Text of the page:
Unlike allogeneic transplant, autologous stem cell transplantation (ASCT) represents a procedure with a low-risk of cytomegalovirus (CMV) symptomatic reactivation-infection/end-organ disease (CMV complications) and invasive fungal disease (IFD). However, novel drugs for the treatment of lymphoproliferative malignancies could cause an increase of such opportunistic infections, even after ASCT. To the best of our knowledge, there are no published data demonstrating an association between CMV and IFD in the autologous setting, while this association has been widely reported in allogeneic transplantation. We have reviewed our series of 347 ASCT in myeloma and lymphoma patients performed over a period of 14 years with the aim of investigating the descriptive and analytical epidemiology of bacterial, CMV and IFD complications, focusing on the association between CMV and IFD. Patients with myeloma have significantly fewer bacterial infections and IFD than patients with lymphoma, but a similar rate of CMV complications. Descriptive epidemiological data are consistent with the literature, indicating an overall incidence of 36%, 3.5% and 15.5% for bacterial infections, IFD and CMV complications, with a case mortality rate of 4%, 16.7% and 3.7%, respectively. A strong correlation between CMV and IFD exists, with 8 cases of IFD out of a total of 12 presenting a CMV complication. At multivariate analysis, a diagnosis of lymphoma, >= 3 previous treatment lines and age >= 60 years were found to be independent risk factors for IFD. Duration of neutropenia (ANC < 500/mm(3)) >= 7 days represents an independent risk factor for CMV complications, where neutropenia most likely represents a crude surrogate biomarker indicating a deeper and longer state of overall immunosuppression. From our data we conclude that (1) myeloma patients are at lower risk of bacterial infections and IFD as compared with lymphoma patients but are at equal risk of CMV complications, most likely as a consequence of a selective impact of bortezomib on Herpes Viruses infection control; (2) a significant association exists between CMV and IFD, although a possible cause-effect relationship remains to be determined; (3) IFD is a rare complication after ASCT but burdened by a mortality rate of about 17%, with peak rates in older lymphoma patients who underwent more intensive therapeutic regimens.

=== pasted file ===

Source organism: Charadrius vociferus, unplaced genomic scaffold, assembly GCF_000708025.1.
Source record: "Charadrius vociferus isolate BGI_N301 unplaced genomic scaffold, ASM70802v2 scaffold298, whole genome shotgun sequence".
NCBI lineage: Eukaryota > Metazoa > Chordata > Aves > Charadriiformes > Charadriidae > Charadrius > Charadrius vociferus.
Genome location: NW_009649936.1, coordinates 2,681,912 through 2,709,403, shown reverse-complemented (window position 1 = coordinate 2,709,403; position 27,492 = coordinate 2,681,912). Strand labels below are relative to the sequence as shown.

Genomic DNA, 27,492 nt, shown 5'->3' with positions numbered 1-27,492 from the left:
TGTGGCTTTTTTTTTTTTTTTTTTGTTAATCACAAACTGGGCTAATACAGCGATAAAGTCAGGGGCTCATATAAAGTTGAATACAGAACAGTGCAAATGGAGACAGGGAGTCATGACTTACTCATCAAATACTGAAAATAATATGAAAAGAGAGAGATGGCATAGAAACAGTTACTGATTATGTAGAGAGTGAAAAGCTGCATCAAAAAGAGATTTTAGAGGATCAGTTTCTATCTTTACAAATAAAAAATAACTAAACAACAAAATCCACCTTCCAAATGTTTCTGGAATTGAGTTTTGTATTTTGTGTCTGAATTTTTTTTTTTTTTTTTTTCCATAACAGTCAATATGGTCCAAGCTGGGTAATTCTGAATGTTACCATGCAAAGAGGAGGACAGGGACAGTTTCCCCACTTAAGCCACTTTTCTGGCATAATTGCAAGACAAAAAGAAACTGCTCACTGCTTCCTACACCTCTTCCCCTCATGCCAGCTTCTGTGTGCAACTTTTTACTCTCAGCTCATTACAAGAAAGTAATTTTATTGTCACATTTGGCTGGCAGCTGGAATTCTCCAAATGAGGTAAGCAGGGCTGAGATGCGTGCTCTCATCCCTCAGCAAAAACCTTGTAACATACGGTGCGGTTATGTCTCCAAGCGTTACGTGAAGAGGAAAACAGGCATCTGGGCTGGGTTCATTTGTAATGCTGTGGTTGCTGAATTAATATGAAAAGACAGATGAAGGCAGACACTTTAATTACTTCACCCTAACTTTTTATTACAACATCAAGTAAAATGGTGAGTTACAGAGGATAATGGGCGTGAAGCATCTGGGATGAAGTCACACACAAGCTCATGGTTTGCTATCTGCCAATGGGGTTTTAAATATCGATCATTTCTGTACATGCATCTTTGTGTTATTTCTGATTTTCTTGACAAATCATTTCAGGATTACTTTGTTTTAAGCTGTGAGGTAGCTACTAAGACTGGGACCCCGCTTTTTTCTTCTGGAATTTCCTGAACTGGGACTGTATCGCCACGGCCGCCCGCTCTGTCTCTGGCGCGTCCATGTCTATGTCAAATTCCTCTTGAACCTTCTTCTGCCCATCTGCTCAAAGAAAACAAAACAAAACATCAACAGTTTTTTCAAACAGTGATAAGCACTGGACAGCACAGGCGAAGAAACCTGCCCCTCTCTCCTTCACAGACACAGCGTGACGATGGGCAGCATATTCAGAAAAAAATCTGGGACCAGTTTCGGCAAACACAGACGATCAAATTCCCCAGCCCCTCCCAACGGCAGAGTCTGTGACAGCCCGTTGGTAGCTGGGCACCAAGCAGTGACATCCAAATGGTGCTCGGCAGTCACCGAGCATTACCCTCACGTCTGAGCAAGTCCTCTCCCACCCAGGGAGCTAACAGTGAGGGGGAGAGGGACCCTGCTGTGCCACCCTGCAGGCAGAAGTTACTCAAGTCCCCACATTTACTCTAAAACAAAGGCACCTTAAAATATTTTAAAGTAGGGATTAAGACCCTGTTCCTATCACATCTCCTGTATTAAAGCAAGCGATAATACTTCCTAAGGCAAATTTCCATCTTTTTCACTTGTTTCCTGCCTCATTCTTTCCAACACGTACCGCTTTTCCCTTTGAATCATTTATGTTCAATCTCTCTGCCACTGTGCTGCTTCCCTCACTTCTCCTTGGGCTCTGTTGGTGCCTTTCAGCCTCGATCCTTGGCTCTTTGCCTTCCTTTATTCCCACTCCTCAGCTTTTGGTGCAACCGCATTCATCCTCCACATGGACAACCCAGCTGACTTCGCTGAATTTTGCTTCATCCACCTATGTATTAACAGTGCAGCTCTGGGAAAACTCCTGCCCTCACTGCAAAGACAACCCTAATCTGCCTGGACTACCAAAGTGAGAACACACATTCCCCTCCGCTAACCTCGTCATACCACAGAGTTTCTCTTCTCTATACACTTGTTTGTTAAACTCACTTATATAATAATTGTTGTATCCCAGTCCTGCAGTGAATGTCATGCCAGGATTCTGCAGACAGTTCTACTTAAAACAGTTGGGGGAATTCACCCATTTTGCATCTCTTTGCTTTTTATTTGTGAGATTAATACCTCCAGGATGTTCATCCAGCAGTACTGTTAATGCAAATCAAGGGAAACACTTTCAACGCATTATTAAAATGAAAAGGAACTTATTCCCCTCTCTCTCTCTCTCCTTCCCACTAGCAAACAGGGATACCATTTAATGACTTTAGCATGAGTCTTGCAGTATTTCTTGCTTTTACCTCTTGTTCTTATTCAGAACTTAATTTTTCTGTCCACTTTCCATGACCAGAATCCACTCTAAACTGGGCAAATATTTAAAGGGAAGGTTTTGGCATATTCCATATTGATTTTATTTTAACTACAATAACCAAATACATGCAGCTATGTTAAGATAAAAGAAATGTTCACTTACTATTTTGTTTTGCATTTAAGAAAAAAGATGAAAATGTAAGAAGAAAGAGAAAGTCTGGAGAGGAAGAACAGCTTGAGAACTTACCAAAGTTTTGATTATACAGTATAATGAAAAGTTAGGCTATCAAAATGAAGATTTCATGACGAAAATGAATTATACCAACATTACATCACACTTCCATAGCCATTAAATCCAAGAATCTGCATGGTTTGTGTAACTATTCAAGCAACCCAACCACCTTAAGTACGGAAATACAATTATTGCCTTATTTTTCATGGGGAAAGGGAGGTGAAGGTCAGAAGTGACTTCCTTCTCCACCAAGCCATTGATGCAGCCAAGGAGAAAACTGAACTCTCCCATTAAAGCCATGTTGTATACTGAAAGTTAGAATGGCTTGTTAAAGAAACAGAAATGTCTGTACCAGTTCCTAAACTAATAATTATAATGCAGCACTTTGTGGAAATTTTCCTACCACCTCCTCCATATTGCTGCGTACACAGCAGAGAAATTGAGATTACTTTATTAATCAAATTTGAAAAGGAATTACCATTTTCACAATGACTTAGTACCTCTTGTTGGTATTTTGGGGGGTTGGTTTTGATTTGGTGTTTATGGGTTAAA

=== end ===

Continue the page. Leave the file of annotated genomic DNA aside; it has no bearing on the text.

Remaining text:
Marchesi, F., Pimpinelli, F., Di Domenico, E.g., Renzi, D., Gallo, M.t., Regazzo, G., et al. (2019). Association between CMV and invasive fungal infections after autologous stem cell transplant in lymphoproliferative malignancies: Opportunistic partnership or cause-effect relationship?. INTERNATIONAL JOURNAL OF MOLECULAR SCIENCES, 20(6), 1373 [10.3390/ijms20061373].